DHS: About 2,000 minors separated from families; protest held in SF

- Outside the Immigration and Customs Enforcement office on Sansome Street in San Francisco, hundreds of people gathered during the evening rush hour, chanting and waving signs in protest of the separation of children and their parents who cross into the U.S. illegally. 

Organizers say they felt they had to speak out. 

"It just spoke to me personally, the trauma and torture to the kids is unbearable," said the protest co-organizer Rebecca Solnit.

"As a mother it actually hurts my heart, so much so it's hard to look at on the news. That's why we decided to come out here," said Moriah Ulinskas, the other co-organizer who brought her daughter and son.

"I think it's our duty and our right to stand up for people who can't stand up for themselves," said Sebastian Meyer, a teenager who came from Marin with his father and sister.

Two teachers Lauren Markham and Sara Stillman came from the East Bay where they say they work at an Oakland school for immigrant youth.

"This has been totally devastating for them. They feel like they're being portrayed as monsters and as criminals when all they're trying to do is save their lives," said Markham.

On Friday, the Associated Press obtained family separation data from the Department of Homeland Security.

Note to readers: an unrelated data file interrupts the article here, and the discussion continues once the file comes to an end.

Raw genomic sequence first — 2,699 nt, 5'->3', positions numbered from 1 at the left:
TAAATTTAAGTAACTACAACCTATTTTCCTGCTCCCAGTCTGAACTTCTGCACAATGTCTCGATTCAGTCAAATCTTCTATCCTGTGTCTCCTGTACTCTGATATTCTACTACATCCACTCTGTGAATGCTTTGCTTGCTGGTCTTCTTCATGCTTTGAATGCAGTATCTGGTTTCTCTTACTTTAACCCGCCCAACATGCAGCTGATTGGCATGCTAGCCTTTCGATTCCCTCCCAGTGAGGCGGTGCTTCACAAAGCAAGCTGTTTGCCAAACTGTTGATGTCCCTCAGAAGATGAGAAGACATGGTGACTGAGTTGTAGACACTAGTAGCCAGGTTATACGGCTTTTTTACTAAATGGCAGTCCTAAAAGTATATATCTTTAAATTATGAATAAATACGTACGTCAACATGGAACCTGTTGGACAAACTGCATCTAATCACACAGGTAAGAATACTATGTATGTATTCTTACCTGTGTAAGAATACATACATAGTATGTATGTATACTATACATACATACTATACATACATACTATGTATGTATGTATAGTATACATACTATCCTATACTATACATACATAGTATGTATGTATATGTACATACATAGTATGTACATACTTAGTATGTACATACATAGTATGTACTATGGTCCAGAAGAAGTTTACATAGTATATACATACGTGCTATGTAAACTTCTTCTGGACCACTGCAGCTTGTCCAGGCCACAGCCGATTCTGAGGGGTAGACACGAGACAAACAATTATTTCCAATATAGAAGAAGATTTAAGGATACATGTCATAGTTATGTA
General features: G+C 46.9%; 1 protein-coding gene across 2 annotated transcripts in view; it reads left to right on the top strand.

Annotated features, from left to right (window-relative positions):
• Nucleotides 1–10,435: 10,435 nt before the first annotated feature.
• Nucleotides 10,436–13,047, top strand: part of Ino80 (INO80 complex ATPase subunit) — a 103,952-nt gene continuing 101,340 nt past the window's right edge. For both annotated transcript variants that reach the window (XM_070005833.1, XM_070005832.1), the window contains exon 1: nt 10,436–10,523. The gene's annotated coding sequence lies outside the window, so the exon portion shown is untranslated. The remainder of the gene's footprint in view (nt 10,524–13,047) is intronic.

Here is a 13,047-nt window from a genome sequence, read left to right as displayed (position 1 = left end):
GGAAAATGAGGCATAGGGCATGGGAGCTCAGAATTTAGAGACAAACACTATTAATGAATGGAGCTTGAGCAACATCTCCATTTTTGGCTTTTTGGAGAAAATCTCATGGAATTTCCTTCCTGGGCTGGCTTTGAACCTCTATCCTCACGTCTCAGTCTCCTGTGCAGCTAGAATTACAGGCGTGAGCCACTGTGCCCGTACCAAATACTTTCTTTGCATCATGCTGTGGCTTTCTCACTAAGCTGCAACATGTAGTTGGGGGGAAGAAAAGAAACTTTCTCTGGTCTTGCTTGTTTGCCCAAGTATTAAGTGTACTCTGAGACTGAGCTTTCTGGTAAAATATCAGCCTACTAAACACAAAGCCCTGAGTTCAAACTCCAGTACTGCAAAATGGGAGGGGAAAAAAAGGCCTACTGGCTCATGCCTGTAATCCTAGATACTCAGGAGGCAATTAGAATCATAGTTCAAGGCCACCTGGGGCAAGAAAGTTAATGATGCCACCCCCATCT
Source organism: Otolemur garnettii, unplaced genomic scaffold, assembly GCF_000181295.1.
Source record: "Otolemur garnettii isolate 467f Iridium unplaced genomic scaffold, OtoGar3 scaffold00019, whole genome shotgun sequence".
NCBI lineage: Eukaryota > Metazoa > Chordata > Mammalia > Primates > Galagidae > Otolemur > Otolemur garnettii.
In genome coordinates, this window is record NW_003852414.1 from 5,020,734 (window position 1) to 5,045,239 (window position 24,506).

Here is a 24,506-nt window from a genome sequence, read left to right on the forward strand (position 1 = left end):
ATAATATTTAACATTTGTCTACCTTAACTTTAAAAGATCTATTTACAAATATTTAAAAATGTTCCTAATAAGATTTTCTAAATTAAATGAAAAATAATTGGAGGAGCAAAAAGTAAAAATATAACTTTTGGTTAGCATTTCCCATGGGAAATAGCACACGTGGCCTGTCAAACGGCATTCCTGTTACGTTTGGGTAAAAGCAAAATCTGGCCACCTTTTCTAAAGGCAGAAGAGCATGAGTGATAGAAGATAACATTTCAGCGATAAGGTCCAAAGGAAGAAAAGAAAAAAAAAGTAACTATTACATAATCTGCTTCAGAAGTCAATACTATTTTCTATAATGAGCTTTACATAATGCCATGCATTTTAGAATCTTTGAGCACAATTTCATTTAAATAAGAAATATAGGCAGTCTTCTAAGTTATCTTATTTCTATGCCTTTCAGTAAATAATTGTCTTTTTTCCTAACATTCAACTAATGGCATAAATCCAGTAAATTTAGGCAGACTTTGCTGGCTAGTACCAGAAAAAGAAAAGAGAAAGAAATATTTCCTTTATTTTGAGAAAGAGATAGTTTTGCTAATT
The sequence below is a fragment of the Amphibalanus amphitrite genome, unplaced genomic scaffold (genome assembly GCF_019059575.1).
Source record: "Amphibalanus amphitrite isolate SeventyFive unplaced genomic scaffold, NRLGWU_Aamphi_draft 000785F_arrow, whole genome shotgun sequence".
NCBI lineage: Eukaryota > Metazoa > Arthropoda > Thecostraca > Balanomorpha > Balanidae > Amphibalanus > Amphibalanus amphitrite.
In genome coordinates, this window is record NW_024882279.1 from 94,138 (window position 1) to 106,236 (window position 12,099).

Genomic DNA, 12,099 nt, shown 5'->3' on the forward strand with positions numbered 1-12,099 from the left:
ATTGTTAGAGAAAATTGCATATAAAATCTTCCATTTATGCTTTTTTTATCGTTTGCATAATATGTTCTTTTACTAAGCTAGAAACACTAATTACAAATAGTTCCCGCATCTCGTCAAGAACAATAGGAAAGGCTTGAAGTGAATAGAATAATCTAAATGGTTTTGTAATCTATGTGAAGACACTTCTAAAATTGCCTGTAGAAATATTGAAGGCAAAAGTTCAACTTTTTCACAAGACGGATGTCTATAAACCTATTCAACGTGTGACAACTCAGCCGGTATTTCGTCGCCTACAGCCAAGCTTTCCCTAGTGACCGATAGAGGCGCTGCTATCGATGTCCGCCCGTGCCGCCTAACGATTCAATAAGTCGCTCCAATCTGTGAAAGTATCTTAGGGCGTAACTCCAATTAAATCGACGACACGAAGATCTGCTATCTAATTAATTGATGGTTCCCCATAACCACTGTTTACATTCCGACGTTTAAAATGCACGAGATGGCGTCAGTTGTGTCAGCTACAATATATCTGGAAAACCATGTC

It revealed that 1,995 minors were separated from their families between April 19 through May 31st. The separations do not apply to or include asylum seekers who declare themselves at official border crossings.

President Trump repeatedly blamed Democrats Friday.

"I hate the children being taken away. the Democrats have to change their law, that's their law. That's the Democrat's law, we can change it tonight. We can change it right now," said President Trump.

But in fact, the Democrats did not enact any law mandating separation.

Instead, the separations come in the wake of a "zero tolerance" policy announced April 6th by U.S. Attorney General Jeff Sessions ordering anyone caught illegally entering the country be detained for criminal prosecution, a policy which does not apply to children. 

"Our goal is to reduce and ultimately end illegal immigration," said Sessions at a gathering of law enforcement cadets in Pennsylvania Friday.

Congressional Republicans have been working on two immigration bills. The moderates' version would provide $25 billion for Trump's border wall, end so-called catch and release policies, end the visa lottery system, and allow Dreamers brought to the country as children illegally to apply for 6-year renewable visas.

President Trump confused Republican leaders Friday when he declared on camera that he wouldn't sign the moderates' immigration bill, which he'd previously supported.

"We are waiting for the president to clarify his comments. We have negotiated the four pillars deal, his deal," said California Congressman Jeff Denham, a moderate Republican. 

A senior White House official later said President Trump had misspoken.

Democrats criticized the President.

"He's using children, whether they're dreamers or whether they're children at the border now for a political purpose. It's shameful," said House Minority Leader Nancy Pelosi. 

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